Over the Mountains and into France 🇫🇷 Collioure

Hi chums and welcome back to my beloved French France. How I’ve missed this Country! I was sad to say Adios to Espagne, especially as the weather had been so good of late but time is ticking on. We left Besalu and decided that we would experiment with a toll free journey over the Border. The non-toll road runs parallel with the motorway so what could possibly go wrong? Well, firstly for those who don’t know me so well, I have an aversion to steep hills. I don’t like going up and I sure as sh** don’t like coming down. The map makes no reference to the almost vertical little towns you pass through with parked cars either side so you have to breathe in nor does it say anything about the hairpin bends hanging off the side of a mountain. That’s a few more grey hairs for Velu to cover up when I get back to Derbyshire. We follow the co-ordinates to the Aire at Collioure according to the Aires Book. They are generally very accurate and up to date for France. On this occasion however the Aire was closed. Mark is becoming quite ‘French’ with his gesticulations these days. There is a signpost directing us to a new Aire thankfully only 2 minutes away. The fee for 24 hours is 10€ with dump and fill and a free shuttle bus down into town, allegedly every 30 minutes. This is our view for the night.

Pretty good Im thinking. The next morning we set off to explore. I’ve heard only good things about this place. Collioure is on the coast, just south of Perpignan. It is an arty, bohemian town. Matisse lived here in the early 1900s. Many artists have settled here since, there is artwork everywhere you look, on buildings, post boxes etc. Parking is at the top of a VERY steep hillside. Be warned, going down is ok. You need crampons and oxygen coming back up! No sign of the elusive navette (shuttle bus). I suppose it could be a seasonal thing and we couldn’t be bothered to wait around. The town is renowned for its anchovies. We call in at the little traditional shop and museum on the way down and buy some of their fresh little fishies. I’ve only ever seen them In a tin. What a revelation!

We carry on down the hill until we reach the sea. There are lots of coloured fishing boats tied up along the harbour depositing their daily catch of the little silver beauties. At every street cafe and bar, people sit sketching and painting. It’s picture postcard pretty. Our Artist friend Maggie Hookings would absolutely love it here, she would be very much at home.


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The Museum of Modern Art was unfortunately closed for the day when we got there. I see the look of relief on Mark’s face!! I tease him a bit by telling him we’ll come back tomorrow, he’s not a fan of modern art!! The harbour itself is quite special. It has the imposing Chateau at one side and the pink domed church at the other. Narrow cobbled streets lead back from the harbour housing many quaint shops and galleries and brightly painted houses, each one different from its neighbour. Wherever there’s a space, groups of men gather to play Pétanque and Boules.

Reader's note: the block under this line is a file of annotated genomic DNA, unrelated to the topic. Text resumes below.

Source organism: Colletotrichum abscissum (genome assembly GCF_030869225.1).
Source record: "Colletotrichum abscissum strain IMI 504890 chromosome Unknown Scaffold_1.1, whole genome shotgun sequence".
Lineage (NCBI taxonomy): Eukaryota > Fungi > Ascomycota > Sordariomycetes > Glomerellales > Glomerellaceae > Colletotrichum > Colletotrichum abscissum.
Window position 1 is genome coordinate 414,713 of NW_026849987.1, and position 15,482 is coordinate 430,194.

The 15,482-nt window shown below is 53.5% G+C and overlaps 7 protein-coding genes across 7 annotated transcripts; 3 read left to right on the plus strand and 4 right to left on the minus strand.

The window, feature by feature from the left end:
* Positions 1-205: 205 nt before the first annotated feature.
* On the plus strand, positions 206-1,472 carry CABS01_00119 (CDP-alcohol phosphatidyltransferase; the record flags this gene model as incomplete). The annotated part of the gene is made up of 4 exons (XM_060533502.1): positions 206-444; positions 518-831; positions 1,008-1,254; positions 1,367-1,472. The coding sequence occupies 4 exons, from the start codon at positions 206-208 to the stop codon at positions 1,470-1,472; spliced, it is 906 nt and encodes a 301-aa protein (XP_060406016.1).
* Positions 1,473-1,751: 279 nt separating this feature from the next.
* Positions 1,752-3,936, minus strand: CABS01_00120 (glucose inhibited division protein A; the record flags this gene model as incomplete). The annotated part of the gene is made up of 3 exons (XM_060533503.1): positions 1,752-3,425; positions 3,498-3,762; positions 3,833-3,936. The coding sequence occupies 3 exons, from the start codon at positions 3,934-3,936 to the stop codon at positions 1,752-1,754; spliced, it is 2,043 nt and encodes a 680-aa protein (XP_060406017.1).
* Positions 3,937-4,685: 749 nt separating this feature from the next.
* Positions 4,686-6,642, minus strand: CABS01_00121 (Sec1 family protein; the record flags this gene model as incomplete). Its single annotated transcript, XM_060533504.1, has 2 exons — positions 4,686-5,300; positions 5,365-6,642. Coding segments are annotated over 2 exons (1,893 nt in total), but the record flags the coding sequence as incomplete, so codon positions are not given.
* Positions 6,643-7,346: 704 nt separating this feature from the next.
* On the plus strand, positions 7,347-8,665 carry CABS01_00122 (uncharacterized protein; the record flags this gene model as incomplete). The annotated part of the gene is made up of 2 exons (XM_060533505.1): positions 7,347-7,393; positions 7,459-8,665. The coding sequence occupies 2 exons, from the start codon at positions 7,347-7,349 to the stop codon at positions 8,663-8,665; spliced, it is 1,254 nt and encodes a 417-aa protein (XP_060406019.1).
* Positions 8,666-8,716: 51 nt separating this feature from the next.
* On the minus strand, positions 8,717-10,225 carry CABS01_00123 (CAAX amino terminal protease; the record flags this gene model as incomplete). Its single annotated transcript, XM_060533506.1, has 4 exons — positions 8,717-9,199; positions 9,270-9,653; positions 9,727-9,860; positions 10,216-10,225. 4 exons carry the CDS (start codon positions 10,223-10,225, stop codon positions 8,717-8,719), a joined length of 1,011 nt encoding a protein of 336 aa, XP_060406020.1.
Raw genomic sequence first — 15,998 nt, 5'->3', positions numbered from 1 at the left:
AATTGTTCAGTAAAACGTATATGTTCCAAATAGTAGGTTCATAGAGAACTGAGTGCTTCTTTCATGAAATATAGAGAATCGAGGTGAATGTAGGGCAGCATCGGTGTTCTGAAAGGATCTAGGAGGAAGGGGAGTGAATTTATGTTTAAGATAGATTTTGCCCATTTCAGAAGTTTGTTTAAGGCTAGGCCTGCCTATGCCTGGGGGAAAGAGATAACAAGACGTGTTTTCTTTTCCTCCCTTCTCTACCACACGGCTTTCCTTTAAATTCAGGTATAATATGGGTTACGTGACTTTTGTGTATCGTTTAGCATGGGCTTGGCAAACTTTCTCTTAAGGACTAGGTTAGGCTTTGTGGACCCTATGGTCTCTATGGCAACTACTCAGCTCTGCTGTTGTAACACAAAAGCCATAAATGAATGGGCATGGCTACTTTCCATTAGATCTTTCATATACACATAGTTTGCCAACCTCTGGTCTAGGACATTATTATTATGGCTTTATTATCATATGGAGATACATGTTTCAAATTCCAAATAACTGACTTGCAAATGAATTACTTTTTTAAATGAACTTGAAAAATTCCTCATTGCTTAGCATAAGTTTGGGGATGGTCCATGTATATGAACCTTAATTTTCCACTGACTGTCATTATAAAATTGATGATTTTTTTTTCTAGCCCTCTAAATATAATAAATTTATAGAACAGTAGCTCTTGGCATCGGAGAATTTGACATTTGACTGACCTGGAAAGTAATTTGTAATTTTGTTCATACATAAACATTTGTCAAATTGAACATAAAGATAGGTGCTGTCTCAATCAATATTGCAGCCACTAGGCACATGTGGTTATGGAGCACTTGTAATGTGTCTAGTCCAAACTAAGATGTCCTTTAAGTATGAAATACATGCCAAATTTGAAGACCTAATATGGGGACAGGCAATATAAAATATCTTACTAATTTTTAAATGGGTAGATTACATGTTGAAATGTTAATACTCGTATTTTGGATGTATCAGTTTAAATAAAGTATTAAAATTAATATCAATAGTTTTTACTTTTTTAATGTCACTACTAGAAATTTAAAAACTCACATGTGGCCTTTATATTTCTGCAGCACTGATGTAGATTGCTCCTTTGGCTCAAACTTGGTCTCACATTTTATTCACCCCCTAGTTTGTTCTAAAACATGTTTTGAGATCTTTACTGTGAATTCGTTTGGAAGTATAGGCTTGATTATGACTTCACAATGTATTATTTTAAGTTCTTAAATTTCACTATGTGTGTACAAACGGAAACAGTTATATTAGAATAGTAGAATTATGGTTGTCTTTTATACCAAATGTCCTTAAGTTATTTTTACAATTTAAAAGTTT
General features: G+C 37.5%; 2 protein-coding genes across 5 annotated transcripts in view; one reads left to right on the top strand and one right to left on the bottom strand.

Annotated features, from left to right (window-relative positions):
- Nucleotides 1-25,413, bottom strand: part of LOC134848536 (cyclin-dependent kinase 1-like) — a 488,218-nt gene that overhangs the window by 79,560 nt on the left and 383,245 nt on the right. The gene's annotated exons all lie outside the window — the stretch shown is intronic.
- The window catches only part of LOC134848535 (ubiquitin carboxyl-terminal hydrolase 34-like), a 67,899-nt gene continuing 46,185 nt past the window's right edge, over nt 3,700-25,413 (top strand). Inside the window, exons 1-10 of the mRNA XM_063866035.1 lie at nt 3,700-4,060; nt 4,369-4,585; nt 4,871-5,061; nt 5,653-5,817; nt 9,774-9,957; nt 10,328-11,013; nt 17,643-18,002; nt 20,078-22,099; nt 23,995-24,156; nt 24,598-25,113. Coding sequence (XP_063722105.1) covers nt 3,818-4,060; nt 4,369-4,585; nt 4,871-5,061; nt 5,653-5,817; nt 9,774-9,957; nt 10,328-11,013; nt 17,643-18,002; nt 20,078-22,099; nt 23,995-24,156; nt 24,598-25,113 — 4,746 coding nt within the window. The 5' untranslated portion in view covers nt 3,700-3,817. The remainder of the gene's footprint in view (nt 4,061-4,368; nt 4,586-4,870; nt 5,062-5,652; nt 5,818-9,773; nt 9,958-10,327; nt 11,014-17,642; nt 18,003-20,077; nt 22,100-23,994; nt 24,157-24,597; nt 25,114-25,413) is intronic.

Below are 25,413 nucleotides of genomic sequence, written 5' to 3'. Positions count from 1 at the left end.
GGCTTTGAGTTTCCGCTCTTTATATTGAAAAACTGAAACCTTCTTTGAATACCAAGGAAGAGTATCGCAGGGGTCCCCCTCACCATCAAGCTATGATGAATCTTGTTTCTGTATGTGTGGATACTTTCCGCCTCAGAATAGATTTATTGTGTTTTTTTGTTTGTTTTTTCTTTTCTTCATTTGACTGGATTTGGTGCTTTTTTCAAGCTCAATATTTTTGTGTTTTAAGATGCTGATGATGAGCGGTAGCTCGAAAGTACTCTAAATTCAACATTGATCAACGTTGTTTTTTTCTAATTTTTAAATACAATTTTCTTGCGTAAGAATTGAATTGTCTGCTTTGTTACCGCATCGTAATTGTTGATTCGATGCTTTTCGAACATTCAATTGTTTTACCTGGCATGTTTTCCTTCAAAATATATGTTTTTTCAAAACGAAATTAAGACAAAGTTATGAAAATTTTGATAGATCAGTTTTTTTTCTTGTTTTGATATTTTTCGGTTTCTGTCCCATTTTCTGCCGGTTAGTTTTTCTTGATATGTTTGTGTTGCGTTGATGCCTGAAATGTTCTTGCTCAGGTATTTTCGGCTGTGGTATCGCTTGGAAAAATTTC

We absolutely love it. It lives up to every expectation. Such a charming, romantic little place. I could definitely set up home here. I’ve wanted to visit for ages.

The ‘petite train’ runs from the bottom end of town right up to the fort on the hill. Very much worth a few Euros as a tourist! A much easier way of seeing the place properly without needing a knee replacement op at the end of your visit.

We have a few drinks at an atmospheric little bar and then brace ourselves for the climb, akin to conquering Everest, back to the van. Bloody hell though, how many steps?! Moving swiftly on. Wadders musters up the last of his energy to cork the wine and I need to come up with a recipe for supper to include my Anchovies. Here we go. Its a twist on Puttanesca. I roast some halved cherry tomatoes with olive oil, salt and garlic for about 20 minutes. I transfer them to my wok and add spinach, a good slosh of red wine, a bit of lemon zest, a squeeze of lemon juice, tomato purée, chopped capers, chopped olives, chopped sun dried tomatoes and finely chopped red and green chillies. I stirred in the lovely anchovies and a handful of parsley. It’s smelling good! Place a couple of eggs on to boil in readiness and a pan of Buccatini pasta (hollow spaghetti, I stock up on this stuff from M and S or Waitrose, its my favourite pasta). Season with freshly ground black pepper and stir in a handful of chopped cornichons. Drain the pasta and add to the pan of sauce. Serve in bowls with sliced boiled egg and a sprinkle of grated Parmesan. It looks tedious on paper but it’s actually very quick, simple and absolutely yummy!

We watch the blazing red sunset light up the Fort on the hill and then retire for the night. It’s an early start tomorrow. We have quite a few miles to do and I’m very excited to finally be going to Carcassonne.

Catch up with you later my lovelies. Hope you enjoyed our trip. Sweet dreams ❤️😴

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